The Silver Bullet of Content Marketing: Neuroscience
We’ve all heard it: “death of Powerpoint”, “Powerpoints are boring”, “Ugh – not another slide deck”. Marketers have it tough – creating engaging content is both an art and a science. And in a world where our threshold for engagement has become higher, fighting for that attention has become even more difficult.
At the beginning of September, I had the pleasure of attending Hubspot’s Inbound Conference, and got to take part in cognitive neuroscientist Carmen Simon’s session, “The Neuroscience of Engagement”. Her insights made me completely rethink how I build presentations, and gave me a newfound appreciation for what Bigtincan’s partner, Ceros, offers.
First, let’s talk about something we are all familiar with – boredom.
The human brain is designed to habituate so that we can concentrate on just the important stimuli it receives, not all the stimuli. Think of the noise of a fan, the flashing lights of Times Square, or light office chatter. If your brain focused on every stimulus it received, it would overload. So to avoid overload, it habituates, or blocks out certain stimuli. Overall, it is easiest for our brains to habituate to non-varying stimulus. – for example, a fan makes the same, consistent noise, so it’s easy for our brain to identify it and block it out. However, that instinct puts us in a tough spot when it comes to paying attention to, say, a boring Powerpoint.
But what exactly was it that made that Powerpoint so boring? The answer is likely one of three factors: lack of variety, lack of challenge, or lack of complexity. In short, every slide looked the same. You could predict what the next one would be. It was something you already knew. For that reason, your brain identifies it as a non-varying stimulus, and disengages you from it, leading to multitasking or daydreaming. That can happen in an instant if stimulus isn’t changing – research shows that something needs to catch the brain’s attention every 2-3 seconds to prevent boredom.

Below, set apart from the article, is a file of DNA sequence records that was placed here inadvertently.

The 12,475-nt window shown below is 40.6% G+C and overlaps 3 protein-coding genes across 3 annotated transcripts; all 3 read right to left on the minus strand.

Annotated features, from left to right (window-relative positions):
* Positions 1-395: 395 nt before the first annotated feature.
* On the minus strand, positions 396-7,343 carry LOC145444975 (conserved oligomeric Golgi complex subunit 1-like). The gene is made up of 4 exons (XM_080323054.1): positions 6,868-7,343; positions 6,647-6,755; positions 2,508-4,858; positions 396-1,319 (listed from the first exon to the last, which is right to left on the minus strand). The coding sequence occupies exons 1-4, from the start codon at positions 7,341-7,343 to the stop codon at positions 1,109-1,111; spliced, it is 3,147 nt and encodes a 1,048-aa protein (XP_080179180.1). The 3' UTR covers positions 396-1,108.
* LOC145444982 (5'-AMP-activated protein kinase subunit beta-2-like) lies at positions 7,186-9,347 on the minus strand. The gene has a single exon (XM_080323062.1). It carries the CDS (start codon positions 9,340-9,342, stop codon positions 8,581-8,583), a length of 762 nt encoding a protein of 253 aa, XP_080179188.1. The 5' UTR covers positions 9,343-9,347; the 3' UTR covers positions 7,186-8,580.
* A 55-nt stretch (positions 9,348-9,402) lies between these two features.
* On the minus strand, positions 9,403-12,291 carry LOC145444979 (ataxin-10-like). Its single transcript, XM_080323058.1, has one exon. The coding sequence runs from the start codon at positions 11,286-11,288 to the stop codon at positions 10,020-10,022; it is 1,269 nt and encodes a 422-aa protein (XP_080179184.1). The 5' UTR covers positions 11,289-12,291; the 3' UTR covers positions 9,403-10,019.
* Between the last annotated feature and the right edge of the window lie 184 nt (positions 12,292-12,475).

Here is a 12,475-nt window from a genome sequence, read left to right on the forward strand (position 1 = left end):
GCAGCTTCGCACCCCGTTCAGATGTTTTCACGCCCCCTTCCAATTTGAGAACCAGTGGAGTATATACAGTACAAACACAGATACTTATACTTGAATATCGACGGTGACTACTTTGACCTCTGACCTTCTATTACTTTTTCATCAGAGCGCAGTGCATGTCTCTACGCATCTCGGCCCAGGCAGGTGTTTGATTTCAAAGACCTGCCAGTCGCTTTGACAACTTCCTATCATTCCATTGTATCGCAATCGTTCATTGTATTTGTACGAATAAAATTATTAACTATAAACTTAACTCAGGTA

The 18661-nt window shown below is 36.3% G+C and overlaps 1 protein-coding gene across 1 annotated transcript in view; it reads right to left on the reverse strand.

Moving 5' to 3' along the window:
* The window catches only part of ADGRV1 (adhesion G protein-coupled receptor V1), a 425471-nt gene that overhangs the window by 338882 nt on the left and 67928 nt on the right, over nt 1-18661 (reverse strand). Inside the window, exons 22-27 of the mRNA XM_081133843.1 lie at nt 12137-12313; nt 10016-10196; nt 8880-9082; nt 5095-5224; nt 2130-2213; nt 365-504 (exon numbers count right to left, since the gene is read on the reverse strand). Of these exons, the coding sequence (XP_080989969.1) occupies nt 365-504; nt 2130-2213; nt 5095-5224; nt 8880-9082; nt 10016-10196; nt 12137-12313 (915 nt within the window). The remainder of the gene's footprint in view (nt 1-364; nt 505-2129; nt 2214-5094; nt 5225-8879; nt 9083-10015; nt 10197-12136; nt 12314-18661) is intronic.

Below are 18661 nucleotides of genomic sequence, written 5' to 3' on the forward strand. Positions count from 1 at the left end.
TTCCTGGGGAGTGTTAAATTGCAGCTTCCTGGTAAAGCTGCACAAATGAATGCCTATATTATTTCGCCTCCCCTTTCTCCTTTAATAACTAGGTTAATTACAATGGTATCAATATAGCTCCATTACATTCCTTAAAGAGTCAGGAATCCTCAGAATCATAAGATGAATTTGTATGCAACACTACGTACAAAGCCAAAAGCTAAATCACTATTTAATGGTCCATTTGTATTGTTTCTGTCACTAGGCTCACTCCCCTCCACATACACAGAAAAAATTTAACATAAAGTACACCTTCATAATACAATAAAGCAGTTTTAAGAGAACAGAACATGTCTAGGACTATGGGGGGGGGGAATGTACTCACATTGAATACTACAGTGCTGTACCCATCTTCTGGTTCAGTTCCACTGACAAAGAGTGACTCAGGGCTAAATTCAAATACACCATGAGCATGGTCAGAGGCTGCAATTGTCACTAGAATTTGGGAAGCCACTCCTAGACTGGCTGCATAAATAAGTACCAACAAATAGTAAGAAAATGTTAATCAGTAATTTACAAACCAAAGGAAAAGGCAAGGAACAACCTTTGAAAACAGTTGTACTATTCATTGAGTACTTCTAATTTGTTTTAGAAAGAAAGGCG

So, how do you combat the instinct of the brain to habituate? Here are some sure-fire tricks to encourage the brain to engage with your content:
- Variety– Varying the stimulus doesn’t have to be some kind of crazy animation, or flashy design. Something as simple as slight movement, design elements that build upon one another, or even the pattern of text presented can do the trick. The stimulus has to be just different enough that the brain can’t ignore it. This trick can help turn the most bland of topics into a presentation that your brain biologically wants to pay attention to. Also note, this means the “make everything a graphic” mentality may not be the best tactic – if 6 slides in a row are graphics, your brain will likely disengage from them as much as it would from 6 slides of text. Change it up in a thoughtful, purposeful way.
- Challenge– Think about the times your brain is most engaged – maybe it’s trying to remember the name of that song you’re listening to, or spelling something in a spelling bee. Neither is a particularly hard task in the grand scheme of things, but they do take effort on the part of the brain. Adding in questions to your content is an easy hack for improving engagement – our brains are “forced” to answer. Now, you may be thinking “But there’s nothing worse than asking a question for audience participation and having no one answer”. However, even if no one responds verbally, their brain instinctually responds internally, and remains engaged.
- Complexity– Humans don’t like to participate in something that’s “too easy”. Human brains enjoy complexity. So when you’re building presentations, don’t make it too easy. Carmen said it simply – give your audience the joy of “getting it”.
Interactive Content to the Rescue
The principles of variety, challenge, and complexity can make a huge difference in engagement when building presentations. However, most of us are stuck in the industry standard of slide decks. But fear not – we now have a new, more powerful way to engage: interactive content.
Bigtincan is partnered with Ceros, a provider of interactive content creation software. Think of Ceros content as a blend of Powerpoint, Adobe InDesign, and a movie. Here are some of the amazing things users have built in Ceros.
Platforms like Ceros make it incredibly simple to add in complexity, challenge, and variety into presentations, in both subtle and bold ways. Take a look at the linked examples, and note how much more engaged your brain is in these examples than a typical Powerpoint. That’s the power of interactive content and neuroscience at work. When it comes down to it, creating engaging content doesn’t take a graphic design guru – just a bit of knowledge into how our brains operate.
The Ceros tagline says it all: Don’t Create Content – Create Experiences.